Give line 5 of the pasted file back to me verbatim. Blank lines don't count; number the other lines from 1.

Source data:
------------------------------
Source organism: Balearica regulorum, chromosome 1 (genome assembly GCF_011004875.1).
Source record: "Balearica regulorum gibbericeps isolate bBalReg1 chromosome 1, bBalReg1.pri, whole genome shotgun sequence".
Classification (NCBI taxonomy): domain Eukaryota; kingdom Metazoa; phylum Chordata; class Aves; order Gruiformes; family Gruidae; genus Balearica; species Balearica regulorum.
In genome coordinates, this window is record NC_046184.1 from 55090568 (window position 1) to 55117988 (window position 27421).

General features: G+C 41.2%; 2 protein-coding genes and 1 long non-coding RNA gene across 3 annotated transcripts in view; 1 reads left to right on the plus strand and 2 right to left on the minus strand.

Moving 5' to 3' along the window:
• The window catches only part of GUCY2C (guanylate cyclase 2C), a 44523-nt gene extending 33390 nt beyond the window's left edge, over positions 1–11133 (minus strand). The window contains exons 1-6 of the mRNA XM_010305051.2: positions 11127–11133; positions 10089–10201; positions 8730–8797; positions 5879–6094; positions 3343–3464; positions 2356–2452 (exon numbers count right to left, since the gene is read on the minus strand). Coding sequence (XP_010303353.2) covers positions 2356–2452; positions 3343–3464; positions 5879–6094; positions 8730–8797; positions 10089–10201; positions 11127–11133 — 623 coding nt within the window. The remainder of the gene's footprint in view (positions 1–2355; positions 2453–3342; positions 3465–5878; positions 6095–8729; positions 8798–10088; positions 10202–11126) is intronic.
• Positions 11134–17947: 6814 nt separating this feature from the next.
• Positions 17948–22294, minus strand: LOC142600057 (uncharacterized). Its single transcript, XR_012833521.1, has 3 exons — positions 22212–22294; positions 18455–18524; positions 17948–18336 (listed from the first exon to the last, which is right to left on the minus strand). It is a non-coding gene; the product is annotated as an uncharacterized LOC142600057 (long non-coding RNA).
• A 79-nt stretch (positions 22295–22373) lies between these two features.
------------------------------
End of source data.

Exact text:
General features: G+C 41.2%; 2 protein-coding genes and 1 long non-coding RNA gene across 3 annotated transcripts in view; 1 reads left to right on the plus strand and 2 right to left on the minus strand.